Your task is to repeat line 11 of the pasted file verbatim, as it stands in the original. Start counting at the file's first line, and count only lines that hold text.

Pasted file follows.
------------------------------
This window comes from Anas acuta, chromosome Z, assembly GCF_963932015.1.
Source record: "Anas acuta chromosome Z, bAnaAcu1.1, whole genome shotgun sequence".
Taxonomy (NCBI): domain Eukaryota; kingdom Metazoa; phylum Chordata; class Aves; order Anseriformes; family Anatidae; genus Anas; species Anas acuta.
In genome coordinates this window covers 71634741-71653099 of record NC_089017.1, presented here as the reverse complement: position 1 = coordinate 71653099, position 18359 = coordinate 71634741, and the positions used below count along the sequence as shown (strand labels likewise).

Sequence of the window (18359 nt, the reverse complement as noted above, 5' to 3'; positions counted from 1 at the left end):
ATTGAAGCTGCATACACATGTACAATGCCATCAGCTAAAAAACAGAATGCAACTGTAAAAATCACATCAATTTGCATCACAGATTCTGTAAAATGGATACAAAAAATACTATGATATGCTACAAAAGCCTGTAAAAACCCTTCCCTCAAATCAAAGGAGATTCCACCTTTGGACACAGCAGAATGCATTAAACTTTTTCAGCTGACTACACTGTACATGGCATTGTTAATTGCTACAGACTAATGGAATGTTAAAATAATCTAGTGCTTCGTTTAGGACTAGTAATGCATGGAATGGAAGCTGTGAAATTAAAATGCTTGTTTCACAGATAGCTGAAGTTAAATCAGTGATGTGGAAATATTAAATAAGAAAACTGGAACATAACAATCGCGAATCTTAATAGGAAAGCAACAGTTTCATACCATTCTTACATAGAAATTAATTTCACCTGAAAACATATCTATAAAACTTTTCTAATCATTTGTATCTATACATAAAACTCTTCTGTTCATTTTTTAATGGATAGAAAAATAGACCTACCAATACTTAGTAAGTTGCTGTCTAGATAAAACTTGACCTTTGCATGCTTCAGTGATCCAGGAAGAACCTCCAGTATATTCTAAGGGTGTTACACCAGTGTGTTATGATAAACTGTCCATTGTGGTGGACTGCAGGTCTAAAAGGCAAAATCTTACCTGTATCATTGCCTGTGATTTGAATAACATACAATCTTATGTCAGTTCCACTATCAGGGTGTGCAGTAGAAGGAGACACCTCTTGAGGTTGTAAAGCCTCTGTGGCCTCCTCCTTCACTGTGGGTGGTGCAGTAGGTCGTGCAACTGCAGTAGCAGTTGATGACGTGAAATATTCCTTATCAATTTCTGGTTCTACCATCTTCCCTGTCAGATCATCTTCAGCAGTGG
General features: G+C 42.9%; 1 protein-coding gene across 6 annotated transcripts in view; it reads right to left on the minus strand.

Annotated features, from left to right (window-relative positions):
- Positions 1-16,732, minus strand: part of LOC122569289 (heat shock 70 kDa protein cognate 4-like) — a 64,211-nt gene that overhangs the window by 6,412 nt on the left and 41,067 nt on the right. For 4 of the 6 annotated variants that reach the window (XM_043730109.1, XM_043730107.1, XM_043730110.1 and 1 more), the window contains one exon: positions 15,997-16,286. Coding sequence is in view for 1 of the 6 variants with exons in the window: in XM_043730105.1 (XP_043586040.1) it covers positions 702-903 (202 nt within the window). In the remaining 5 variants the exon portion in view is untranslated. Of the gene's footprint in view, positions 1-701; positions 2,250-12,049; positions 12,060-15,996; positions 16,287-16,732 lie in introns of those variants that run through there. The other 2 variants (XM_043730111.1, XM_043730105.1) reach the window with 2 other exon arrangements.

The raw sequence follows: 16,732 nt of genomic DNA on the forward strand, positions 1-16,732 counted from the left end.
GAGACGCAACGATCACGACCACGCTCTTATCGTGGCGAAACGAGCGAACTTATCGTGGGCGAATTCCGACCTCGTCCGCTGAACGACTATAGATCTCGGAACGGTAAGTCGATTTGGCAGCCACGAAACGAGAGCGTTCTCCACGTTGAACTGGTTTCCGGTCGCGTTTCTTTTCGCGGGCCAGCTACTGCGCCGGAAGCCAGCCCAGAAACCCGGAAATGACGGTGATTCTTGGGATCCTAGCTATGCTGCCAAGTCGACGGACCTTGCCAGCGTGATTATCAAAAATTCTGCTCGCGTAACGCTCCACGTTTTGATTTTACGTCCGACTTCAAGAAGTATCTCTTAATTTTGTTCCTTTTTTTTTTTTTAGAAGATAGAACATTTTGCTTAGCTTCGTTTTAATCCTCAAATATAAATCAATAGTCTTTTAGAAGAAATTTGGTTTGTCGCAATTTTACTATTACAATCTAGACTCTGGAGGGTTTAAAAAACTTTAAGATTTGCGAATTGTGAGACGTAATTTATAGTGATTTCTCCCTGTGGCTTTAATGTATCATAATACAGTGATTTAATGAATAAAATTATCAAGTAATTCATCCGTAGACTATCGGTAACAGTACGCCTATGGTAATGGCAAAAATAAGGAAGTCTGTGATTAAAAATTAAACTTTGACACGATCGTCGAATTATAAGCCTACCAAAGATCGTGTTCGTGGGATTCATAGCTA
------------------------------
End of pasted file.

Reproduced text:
GAGACGCAACGATCACGACCACGCTCTTATCGTGGCGAAACGAGCGAACTTATCGTGGGCGAATTCCGACCTCGTCCGCTGAACGACTATAGATCTCGGAACGGTAAGTCGATTTGGCAGCCACGAAACGAGAGCGTTCTCCACGTTGAACTGGTTTCCGGTCGCGTTTCTTTTCGCGGGCCAGCTACTGCGCCGGAAGCCAGCCCAGAAACCCGGAAATGACGGTGATTCTTGGGATCCTAGCTATGCTGCCAAGTCGACGGACCTTGCCAGCGTGATTATCAAAAATTCTGCTCGCGTAACGCTCCACGTTTTGATTTTACGTCCGACTTCAAGAAGTATCTCTTAATTTTGTTCCTTTTTTTTTTTTTAGAAGATAGAACATTTTGCTTAGCTTCGTTTTAATCCTCAAATATAAATCAATAGTCTTTTAGAAGAAATTTGGTTTGTCGCAATTTTACTATTACAATCTAGACTCTGGAGGGTTTAAAAAACTTTAAGATTTGCGAATTGTGAGACGTAATTTATAGTGATTTCTCCCTGTGGCTTTAATGTATCATAATACAGTGATTTAATGAATAAAATTATCAAGTAATTCATCCGTAGACTATCGGTAACAGTACGCCTATGGTAATGGCAAAAATAAGGAAGTCTGTGATTAAAAATTAAACTTTGACACGATCGTCGAATTATAAGCCTACCAAAGATCGTGTTCGTGGGATTCATAGCTA